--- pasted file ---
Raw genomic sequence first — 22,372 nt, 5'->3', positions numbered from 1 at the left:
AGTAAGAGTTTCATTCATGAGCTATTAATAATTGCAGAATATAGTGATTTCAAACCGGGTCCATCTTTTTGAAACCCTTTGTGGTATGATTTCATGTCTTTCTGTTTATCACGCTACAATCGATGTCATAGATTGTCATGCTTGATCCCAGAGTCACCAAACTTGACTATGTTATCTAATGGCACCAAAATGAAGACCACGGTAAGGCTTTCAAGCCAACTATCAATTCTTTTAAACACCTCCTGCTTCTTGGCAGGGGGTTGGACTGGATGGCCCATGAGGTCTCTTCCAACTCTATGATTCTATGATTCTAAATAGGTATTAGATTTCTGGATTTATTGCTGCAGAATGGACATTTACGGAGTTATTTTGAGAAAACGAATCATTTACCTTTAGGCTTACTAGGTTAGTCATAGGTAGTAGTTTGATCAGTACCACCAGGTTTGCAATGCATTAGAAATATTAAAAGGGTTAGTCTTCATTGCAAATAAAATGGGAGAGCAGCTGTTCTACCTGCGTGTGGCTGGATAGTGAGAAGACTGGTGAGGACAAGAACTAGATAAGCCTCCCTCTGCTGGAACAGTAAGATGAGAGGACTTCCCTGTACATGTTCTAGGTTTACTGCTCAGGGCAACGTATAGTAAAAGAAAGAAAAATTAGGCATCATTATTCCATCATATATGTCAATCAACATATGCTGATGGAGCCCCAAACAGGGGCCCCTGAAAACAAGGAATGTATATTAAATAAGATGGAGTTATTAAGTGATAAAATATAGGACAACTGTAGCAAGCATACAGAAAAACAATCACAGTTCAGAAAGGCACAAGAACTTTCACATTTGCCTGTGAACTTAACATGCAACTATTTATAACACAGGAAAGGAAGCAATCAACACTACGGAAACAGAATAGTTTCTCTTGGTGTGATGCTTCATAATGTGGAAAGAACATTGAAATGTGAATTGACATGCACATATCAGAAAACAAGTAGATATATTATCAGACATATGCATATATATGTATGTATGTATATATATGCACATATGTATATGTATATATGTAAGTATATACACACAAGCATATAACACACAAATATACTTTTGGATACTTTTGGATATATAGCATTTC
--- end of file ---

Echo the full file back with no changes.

Raw genomic sequence first — 22,372 nt, 5'->3', positions numbered from 1 at the left:
AGTAAGAGTTTCATTCATGAGCTATTAATAATTGCAGAATATAGTGATTTCAAACCGGGTCCATCTTTTTGAAACCCTTTGTGGTATGATTTCATGTCTTTCTGTTTATCACGCTACAATCGATGTCATAGATTGTCATGCTTGATCCCAGAGTCACCAAACTTGACTATGTTATCTAATGGCACCAAAATGAAGACCACGGTAAGGCTTTCAAGCCAACTATCAATTCTTTTAAACACCTCCTGCTTCTTGGCAGGGGGTTGGACTGGATGGCCCATGAGGTCTCTTCCAACTCTATGATTCTATGATTCTAAATAGGTATTAGATTTCTGGATTTATTGCTGCAGAATGGACATTTACGGAGTTATTTTGAGAAAACGAATCATTTACCTTTAGGCTTACTAGGTTAGTCATAGGTAGTAGTTTGATCAGTACCACCAGGTTTGCAATGCATTAGAAATATTAAAAGGGTTAGTCTTCATTGCAAATAAAATGGGAGAGCAGCTGTTCTACCTGCGTGTGGCTGGATAGTGAGAAGACTGGTGAGGACAAGAACTAGATAAGCCTCCCTCTGCTGGAACAGTAAGATGAGAGGACTTCCCTGTACATGTTCTAGGTTTACTGCTCAGGGCAACGTATAGTAAAAGAAAGAAAAATTAGGCATCATTATTCCATCATATATGTCAATCAACATATGCTGATGGAGCCCCAAACAGGGGCCCCTGAAAACAAGGAATGTATATTAAATAAGATGGAGTTATTAAGTGATAAAATATAGGACAACTGTAGCAAGCATACAGAAAAACAATCACAGTTCAGAAAGGCACAAGAACTTTCACATTTGCCTGTGAACTTAACATGCAACTATTTATAACACAGGAAAGGAAGCAATCAACACTACGGAAACAGAATAGTTTCTCTTGGTGTGATGCTTCATAATGTGGAAAGAACATTGAAATGTGAATTGACATGCACATATCAGAAAACAAGTAGATATATTATCAGACATATGCATATATATGTATGTATGTATATATATGCACATATGTATATGTATATATGTAAGTATATACACACAAGCATATAACACACAAATATACTTTTGGATACTTTTGGATATATAGCATTTC